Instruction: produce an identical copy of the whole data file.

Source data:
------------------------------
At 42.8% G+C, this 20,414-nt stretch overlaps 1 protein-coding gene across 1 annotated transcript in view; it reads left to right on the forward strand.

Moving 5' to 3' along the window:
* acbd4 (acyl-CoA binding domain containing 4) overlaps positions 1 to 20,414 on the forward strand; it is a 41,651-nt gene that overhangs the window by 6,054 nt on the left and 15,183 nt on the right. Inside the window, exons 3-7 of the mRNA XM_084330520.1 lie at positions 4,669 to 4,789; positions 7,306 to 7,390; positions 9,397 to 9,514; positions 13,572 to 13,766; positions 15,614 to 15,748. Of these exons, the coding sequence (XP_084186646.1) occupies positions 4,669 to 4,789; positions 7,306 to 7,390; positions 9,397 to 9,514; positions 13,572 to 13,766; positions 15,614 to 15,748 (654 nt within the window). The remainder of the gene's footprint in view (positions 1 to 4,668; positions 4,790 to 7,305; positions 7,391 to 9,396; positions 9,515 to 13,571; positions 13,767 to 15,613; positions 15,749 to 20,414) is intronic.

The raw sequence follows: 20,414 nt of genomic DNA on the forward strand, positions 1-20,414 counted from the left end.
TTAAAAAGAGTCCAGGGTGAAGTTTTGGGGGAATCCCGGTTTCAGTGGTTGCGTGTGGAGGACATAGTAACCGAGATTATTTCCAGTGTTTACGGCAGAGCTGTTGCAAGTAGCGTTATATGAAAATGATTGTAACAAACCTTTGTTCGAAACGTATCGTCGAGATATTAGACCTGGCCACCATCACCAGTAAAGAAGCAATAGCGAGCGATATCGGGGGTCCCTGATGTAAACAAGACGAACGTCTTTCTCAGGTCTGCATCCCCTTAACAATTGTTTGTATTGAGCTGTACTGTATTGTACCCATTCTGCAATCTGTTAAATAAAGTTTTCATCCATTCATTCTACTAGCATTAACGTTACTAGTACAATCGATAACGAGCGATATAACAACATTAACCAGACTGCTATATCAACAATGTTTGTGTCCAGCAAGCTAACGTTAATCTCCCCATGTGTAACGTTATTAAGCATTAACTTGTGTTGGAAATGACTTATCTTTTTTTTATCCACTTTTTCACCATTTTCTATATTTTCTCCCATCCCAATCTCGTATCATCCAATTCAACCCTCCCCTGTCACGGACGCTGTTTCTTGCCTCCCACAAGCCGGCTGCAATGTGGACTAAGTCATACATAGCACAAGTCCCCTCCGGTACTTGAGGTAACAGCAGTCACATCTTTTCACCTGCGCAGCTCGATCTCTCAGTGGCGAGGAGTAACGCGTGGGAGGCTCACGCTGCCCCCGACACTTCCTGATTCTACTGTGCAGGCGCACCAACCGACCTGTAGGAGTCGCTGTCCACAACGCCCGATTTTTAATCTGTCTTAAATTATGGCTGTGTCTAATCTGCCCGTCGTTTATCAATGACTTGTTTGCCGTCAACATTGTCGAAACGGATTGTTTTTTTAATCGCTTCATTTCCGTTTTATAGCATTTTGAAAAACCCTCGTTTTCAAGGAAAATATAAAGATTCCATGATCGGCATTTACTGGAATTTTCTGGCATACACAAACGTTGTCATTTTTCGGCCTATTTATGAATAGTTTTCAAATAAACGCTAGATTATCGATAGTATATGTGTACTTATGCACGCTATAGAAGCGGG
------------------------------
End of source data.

At 42.8% G+C, this 20,414-nt stretch overlaps 1 protein-coding gene across 1 annotated transcript in view; it reads left to right on the forward strand.

Moving 5' to 3' along the window:
* acbd4 (acyl-CoA binding domain containing 4) overlaps positions 1 to 20,414 on the forward strand; it is a 41,651-nt gene that overhangs the window by 6,054 nt on the left and 15,183 nt on the right. Inside the window, exons 3-7 of the mRNA XM_084330520.1 lie at positions 4,669 to 4,789; positions 7,306 to 7,390; positions 9,397 to 9,514; positions 13,572 to 13,766; positions 15,614 to 15,748. Of these exons, the coding sequence (XP_084186646.1) occupies positions 4,669 to 4,789; positions 7,306 to 7,390; positions 9,397 to 9,514; positions 13,572 to 13,766; positions 15,614 to 15,748 (654 nt within the window). The remainder of the gene's footprint in view (positions 1 to 4,668; positions 4,790 to 7,305; positions 7,391 to 9,396; positions 9,515 to 13,571; positions 13,767 to 15,613; positions 15,749 to 20,414) is intronic.

The raw sequence follows: 20,414 nt of genomic DNA on the forward strand, positions 1-20,414 counted from the left end.
TTAAAAAGAGTCCAGGGTGAAGTTTTGGGGGAATCCCGGTTTCAGTGGTTGCGTGTGGAGGACATAGTAACCGAGATTATTTCCAGTGTTTACGGCAGAGCTGTTGCAAGTAGCGTTATATGAAAATGATTGTAACAAACCTTTGTTCGAAACGTATCGTCGAGATATTAGACCTGGCCACCATCACCAGTAAAGAAGCAATAGCGAGCGATATCGGGGGTCCCTGATGTAAACAAGACGAACGTCTTTCTCAGGTCTGCATCCCCTTAACAATTGTTTGTATTGAGCTGTACTGTATTGTACCCATTCTGCAATCTGTTAAATAAAGTTTTCATCCATTCATTCTACTAGCATTAACGTTACTAGTACAATCGATAACGAGCGATATAACAACATTAACCAGACTGCTATATCAACAATGTTTGTGTCCAGCAAGCTAACGTTAATCTCCCCATGTGTAACGTTATTAAGCATTAACTTGTGTTGGAAATGACTTATCTTTTTTTTATCCACTTTTTCACCATTTTCTATATTTTCTCCCATCCCAATCTCGTATCATCCAATTCAACCCTCCCCTGTCACGGACGCTGTTTCTTGCCTCCCACAAGCCGGCTGCAATGTGGACTAAGTCATACATAGCACAAGTCCCCTCCGGTACTTGAGGTAACAGCAGTCACATCTTTTCACCTGCGCAGCTCGATCTCTCAGTGGCGAGGAGTAACGCGTGGGAGGCTCACGCTGCCCCCGACACTTCCTGATTCTACTGTGCAGGCGCACCAACCGACCTGTAGGAGTCGCTGTCCACAACGCCCGATTTTTAATCTGTCTTAAATTATGGCTGTGTCTAATCTGCCCGTCGTTTATCAATGACTTGTTTGCCGTCAACATTGTCGAAACGGATTGTTTTTTTAATCGCTTCATTTCCGTTTTATAGCATTTTGAAAAACCCTCGTTTTCAAGGAAAATATAAAGATTCCATGATCGGCATTTACTGGAATTTTCTGGCATACACAAACGTTGTCATTTTTCGGCCTATTTATGAATAGTTTTCAAATAAACGCTAGATTATCGATAGTATATGTGTACTTATGCACGCTATAGAAGCGGG